Strengths: Truly heart-warming in parts.
Weaknesses: Sad in parts!
Pages: 265 (eBook)
Published: 2009 (English translation)
Rating: 8 out of 10
The Rainbow Troops is one of those books that make you feel good inside and positive about the people that inhabit this Earth. This tale is fiction, but is strongly autobiographical of the author’s life growing up in Indonesia. The story is told in the first person, of a boy growing up with the desire to attend school. In this day and age, this strikes us as somewhat unusual – everyone attends school, whether they want to or not. But for Ikal and his friends, they have to wait at the village school to see if there are enough pupils for the school to run. Luckily, at the eleventh hour, they have the numbers and the Rainbow Troops (as they later name themselves) set off on a life-changing journey, led by two wonderful teachers.
The book reveals the scrapes that the Rainbow Troops get into as youngsters and their strengths and triumphs (particularly over the richer PN school). The school lacks even the most basic equipment required by the government, but it doesn’t stop the group from learning. We learn of the great poverty of the village, where children aspire to be menial workers (for example, coconut grater) and the desperation of the teachers to change that. Despite the barriers, the Rainbow Troops overcome many trials and tribulations to achieve what they want the most – an education.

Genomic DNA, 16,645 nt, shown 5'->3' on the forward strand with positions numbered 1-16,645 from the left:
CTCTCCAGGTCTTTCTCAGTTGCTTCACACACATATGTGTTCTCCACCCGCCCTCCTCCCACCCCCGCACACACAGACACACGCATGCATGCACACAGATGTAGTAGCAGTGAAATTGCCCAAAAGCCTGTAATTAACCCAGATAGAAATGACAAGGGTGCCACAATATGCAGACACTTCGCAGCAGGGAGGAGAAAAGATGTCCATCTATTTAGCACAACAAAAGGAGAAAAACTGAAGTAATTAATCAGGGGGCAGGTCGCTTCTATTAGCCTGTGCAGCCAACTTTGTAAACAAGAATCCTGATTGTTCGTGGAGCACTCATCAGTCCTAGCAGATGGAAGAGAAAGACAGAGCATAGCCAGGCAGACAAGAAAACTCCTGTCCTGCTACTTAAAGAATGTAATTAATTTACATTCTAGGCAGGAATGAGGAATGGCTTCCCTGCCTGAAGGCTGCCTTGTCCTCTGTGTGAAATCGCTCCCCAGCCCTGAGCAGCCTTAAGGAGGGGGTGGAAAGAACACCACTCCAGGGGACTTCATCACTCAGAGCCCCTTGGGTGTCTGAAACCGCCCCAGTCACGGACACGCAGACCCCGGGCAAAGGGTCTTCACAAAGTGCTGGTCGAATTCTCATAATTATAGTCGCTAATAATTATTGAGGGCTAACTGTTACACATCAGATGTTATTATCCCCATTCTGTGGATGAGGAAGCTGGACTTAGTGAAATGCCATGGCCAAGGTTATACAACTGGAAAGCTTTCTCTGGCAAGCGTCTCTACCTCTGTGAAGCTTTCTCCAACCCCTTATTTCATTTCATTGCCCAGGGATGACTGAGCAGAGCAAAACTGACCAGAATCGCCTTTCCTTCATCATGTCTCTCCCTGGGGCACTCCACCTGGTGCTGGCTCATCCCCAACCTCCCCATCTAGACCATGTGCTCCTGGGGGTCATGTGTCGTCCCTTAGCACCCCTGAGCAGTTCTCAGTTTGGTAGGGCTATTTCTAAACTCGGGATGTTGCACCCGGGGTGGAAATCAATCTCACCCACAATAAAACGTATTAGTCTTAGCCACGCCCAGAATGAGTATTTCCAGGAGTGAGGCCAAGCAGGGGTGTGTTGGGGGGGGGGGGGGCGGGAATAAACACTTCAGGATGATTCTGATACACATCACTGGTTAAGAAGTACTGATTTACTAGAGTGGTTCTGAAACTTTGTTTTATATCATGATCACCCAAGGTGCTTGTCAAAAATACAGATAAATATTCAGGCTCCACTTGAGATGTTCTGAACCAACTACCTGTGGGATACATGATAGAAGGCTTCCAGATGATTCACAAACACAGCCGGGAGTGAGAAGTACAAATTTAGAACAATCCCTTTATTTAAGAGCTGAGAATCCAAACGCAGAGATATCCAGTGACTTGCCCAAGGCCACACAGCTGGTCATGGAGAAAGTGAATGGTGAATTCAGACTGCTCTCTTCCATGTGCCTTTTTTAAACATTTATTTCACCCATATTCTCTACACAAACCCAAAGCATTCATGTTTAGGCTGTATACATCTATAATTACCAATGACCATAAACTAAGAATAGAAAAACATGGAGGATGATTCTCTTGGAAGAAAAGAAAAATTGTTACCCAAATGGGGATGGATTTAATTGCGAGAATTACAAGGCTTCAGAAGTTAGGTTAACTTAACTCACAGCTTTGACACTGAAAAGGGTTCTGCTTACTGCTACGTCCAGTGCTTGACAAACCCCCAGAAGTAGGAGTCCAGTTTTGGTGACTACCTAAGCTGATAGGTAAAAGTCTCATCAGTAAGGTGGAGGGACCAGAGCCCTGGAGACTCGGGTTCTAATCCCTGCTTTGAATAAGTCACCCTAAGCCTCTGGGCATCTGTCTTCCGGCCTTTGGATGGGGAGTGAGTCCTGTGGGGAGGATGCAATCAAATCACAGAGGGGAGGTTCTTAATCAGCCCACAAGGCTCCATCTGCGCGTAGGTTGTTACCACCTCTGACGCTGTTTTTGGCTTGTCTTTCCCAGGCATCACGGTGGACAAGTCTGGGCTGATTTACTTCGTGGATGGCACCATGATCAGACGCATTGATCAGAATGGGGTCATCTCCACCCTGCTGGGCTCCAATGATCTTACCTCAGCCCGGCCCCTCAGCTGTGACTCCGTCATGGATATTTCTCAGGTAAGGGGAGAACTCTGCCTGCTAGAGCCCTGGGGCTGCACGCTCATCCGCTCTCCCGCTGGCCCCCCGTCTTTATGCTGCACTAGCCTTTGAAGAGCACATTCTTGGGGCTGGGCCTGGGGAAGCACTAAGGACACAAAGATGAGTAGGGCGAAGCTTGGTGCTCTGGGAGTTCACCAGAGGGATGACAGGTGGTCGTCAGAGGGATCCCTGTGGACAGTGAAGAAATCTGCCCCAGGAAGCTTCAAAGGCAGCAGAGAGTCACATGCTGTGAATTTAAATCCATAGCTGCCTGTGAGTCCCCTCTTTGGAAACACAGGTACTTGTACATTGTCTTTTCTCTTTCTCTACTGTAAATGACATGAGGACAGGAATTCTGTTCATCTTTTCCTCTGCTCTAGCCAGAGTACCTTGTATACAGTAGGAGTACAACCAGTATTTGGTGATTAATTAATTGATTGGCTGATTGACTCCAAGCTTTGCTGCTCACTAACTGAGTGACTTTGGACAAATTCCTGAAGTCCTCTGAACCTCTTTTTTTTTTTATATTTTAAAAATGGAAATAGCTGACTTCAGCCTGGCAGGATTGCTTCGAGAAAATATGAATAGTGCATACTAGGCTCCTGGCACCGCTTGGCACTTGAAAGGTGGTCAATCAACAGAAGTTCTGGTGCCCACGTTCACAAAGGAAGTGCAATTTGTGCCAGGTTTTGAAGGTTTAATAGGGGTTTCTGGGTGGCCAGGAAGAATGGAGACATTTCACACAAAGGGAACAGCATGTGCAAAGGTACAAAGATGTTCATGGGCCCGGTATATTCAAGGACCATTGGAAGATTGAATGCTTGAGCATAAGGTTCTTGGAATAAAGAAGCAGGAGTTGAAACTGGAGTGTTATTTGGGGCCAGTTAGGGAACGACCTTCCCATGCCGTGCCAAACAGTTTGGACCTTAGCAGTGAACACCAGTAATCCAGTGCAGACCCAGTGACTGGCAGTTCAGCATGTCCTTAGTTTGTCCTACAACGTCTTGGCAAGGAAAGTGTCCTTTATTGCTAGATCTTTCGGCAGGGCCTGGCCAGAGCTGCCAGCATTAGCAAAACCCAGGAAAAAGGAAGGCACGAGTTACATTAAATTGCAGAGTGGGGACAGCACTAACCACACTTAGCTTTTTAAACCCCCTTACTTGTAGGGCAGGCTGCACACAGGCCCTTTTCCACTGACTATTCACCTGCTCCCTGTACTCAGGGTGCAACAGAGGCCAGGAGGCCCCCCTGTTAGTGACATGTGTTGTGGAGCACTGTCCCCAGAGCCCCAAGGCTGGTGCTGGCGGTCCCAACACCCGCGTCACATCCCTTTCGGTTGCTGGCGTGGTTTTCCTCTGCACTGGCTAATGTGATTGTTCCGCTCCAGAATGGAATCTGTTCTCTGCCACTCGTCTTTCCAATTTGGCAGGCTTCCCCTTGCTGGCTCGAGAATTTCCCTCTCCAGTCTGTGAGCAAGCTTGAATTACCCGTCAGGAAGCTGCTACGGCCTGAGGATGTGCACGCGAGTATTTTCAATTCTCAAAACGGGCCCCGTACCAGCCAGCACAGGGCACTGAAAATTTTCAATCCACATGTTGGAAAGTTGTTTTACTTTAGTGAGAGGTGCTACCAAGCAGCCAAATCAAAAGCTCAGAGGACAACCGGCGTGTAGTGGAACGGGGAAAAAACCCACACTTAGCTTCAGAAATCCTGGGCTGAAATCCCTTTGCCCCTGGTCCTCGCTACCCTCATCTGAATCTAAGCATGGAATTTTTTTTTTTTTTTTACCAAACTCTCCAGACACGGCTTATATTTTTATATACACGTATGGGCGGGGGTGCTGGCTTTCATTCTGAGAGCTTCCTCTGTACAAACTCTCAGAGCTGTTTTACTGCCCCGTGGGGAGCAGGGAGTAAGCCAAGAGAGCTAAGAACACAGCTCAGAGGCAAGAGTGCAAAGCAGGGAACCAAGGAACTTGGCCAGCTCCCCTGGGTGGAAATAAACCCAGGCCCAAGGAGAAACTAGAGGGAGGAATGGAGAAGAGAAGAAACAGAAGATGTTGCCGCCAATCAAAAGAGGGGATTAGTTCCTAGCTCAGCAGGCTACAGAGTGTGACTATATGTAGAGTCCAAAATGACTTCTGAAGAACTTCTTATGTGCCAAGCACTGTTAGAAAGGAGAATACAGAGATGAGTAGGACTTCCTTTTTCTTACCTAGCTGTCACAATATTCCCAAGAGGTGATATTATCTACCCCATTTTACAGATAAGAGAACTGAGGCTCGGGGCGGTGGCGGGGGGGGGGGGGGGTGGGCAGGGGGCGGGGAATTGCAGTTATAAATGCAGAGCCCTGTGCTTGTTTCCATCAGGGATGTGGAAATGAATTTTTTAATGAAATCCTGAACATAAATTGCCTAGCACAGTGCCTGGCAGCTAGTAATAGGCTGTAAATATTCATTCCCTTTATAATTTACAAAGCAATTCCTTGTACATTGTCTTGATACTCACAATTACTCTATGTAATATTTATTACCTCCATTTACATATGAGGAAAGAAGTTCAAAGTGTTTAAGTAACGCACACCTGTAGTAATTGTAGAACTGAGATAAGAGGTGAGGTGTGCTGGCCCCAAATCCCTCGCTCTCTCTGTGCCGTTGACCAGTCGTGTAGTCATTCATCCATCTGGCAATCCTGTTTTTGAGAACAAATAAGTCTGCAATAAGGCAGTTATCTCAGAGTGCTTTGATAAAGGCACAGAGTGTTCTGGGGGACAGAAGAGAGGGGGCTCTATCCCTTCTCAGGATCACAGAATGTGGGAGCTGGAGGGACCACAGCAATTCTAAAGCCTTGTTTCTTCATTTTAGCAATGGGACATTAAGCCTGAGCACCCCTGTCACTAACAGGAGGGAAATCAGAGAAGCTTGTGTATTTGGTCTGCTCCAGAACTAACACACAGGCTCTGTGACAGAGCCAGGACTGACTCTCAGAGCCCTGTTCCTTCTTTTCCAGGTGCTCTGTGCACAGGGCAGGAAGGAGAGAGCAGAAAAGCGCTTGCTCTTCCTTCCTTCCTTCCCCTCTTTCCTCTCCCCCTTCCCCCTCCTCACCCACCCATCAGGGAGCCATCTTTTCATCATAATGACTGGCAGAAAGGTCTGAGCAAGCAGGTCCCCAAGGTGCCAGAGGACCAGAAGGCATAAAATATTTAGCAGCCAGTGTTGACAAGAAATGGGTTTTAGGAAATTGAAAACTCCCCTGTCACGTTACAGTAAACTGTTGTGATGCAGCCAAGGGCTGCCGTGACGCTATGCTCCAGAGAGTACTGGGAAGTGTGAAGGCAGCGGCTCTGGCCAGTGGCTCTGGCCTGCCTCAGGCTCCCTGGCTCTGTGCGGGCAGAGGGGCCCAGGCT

As the troop grows up, the narrative becomes darker (although there is a sweet subplot about first love). Two troop members have fascinations with the spiritual underworld and others are forced out of school. As the school battles its own demons, the Rainbow Troops become dejected, losing faith in what they have achieved. Can they find their way back and will it make a difference to their lives?
I felt this book was divided into three parts – the funny, lighter part when the troops were young, the ennui that occurred in their teenage years and then the final part as adults – beaten but still with hope. Each part had its own tone and it was quite a change for these determined youngsters to suddenly not be bothered. Other parts were absolutely heartbreaking – I felt quite emotional with what happened to some of the characters. As I believe this book is the first of four (I don’t think all are published in English), I thought the final part was a bit rushed. It was good to see what became of Ikal and his friends, but I wonder if it’s covered in greater detail in the other books…
I’d read this book if you’re feeling a bit down and dissatisfied with your life – reading about the Rainbow Troops is certainly inspiring and will remind you of what you have, and what’s important.